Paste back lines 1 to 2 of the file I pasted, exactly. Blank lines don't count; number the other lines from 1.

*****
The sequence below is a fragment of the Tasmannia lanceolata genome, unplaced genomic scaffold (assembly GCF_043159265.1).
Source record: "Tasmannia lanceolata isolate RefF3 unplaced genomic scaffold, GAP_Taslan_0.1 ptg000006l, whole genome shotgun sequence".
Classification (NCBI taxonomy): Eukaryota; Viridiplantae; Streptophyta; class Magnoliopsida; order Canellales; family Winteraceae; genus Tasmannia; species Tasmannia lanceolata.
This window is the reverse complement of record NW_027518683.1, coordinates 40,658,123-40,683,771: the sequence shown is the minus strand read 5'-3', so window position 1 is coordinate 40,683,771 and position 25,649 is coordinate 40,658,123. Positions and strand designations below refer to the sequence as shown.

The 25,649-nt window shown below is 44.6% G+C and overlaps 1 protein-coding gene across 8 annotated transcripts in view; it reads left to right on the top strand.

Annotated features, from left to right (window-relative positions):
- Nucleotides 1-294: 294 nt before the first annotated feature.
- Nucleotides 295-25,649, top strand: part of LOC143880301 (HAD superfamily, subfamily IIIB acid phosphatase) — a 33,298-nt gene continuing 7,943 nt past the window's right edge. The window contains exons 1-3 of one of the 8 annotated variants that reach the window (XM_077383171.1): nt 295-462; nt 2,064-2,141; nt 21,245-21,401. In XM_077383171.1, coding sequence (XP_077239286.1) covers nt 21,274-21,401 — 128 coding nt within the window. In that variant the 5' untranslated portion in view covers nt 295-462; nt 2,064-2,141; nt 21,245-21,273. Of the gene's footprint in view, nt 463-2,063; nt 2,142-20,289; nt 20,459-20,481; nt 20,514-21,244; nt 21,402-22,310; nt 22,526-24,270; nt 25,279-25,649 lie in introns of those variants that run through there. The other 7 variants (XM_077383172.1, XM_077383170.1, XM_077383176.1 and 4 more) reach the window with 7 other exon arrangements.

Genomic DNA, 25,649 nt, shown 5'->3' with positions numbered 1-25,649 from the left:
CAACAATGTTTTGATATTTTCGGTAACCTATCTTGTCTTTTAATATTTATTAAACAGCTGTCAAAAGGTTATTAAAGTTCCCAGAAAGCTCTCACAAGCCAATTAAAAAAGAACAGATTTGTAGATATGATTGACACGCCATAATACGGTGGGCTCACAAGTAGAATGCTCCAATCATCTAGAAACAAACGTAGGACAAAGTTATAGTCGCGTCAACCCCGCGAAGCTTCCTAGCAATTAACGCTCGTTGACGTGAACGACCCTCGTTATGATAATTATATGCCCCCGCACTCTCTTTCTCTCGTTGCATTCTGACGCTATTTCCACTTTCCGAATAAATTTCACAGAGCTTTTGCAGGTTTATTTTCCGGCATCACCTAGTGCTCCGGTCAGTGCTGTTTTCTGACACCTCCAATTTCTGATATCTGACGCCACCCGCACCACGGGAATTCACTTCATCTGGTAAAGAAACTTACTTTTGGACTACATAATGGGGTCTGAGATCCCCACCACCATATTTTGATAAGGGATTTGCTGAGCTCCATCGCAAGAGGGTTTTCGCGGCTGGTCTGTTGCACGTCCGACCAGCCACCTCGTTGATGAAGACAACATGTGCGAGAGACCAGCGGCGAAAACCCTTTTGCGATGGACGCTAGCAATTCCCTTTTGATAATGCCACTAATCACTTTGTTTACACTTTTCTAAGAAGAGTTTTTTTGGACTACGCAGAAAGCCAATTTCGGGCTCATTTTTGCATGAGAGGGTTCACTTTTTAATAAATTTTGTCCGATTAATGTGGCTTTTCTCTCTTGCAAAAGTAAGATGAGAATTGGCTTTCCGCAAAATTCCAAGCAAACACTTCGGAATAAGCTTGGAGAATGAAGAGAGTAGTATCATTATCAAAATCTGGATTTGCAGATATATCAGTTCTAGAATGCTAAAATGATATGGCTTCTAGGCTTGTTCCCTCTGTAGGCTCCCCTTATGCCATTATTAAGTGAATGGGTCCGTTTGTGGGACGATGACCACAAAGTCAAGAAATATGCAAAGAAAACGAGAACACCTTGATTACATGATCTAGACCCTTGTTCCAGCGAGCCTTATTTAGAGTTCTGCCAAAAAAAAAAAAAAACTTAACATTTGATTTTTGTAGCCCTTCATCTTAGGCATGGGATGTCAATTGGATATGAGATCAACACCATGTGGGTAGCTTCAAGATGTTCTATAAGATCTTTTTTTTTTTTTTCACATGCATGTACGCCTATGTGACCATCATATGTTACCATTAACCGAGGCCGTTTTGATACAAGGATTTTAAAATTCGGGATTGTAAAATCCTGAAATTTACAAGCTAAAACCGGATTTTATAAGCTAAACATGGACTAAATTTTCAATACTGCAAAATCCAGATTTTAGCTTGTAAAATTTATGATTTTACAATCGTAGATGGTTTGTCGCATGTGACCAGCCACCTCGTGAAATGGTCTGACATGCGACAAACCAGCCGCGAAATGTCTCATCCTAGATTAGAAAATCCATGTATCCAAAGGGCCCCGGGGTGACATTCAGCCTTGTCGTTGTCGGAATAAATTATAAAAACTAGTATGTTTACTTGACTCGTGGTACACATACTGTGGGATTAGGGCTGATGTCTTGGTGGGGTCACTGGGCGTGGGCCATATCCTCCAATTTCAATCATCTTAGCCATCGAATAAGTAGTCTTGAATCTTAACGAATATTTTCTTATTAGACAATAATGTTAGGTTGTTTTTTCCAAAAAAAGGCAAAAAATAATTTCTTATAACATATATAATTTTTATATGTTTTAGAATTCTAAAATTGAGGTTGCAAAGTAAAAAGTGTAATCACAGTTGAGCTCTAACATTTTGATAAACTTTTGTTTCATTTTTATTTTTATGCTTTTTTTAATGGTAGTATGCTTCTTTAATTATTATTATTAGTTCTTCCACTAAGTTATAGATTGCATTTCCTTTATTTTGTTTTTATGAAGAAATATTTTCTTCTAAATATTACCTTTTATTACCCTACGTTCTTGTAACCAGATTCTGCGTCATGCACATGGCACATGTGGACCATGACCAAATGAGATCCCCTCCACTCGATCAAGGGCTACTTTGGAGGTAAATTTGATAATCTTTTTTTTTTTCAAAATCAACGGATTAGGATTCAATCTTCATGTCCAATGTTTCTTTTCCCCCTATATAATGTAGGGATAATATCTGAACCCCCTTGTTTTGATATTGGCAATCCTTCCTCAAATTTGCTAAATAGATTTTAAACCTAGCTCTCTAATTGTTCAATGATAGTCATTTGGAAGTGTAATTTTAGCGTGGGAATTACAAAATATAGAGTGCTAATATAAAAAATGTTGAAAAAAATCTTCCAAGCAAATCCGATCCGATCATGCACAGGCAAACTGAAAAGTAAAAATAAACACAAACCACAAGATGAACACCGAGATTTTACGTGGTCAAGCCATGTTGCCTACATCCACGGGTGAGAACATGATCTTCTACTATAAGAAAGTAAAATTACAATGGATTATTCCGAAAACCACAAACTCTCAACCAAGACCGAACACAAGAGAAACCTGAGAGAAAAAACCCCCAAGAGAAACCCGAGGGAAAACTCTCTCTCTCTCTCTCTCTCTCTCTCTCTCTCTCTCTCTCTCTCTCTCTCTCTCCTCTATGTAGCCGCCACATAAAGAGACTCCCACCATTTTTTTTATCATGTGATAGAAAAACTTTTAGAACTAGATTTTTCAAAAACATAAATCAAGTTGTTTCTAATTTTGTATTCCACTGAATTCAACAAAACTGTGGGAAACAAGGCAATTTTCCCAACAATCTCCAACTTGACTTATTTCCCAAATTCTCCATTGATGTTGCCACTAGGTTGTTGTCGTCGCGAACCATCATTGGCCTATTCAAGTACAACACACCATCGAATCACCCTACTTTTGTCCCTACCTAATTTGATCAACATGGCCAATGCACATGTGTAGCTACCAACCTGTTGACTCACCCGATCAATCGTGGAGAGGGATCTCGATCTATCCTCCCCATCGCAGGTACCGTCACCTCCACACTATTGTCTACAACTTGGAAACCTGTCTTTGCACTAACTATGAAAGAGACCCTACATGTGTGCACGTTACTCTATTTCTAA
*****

The sequence below is a fragment of the Tasmannia lanceolata genome, unplaced genomic scaffold (assembly GCF_043159265.1).
Source record: "Tasmannia lanceolata isolate RefF3 unplaced genomic scaffold, GAP_Taslan_0.1 ptg000006l, whole genome shotgun sequence".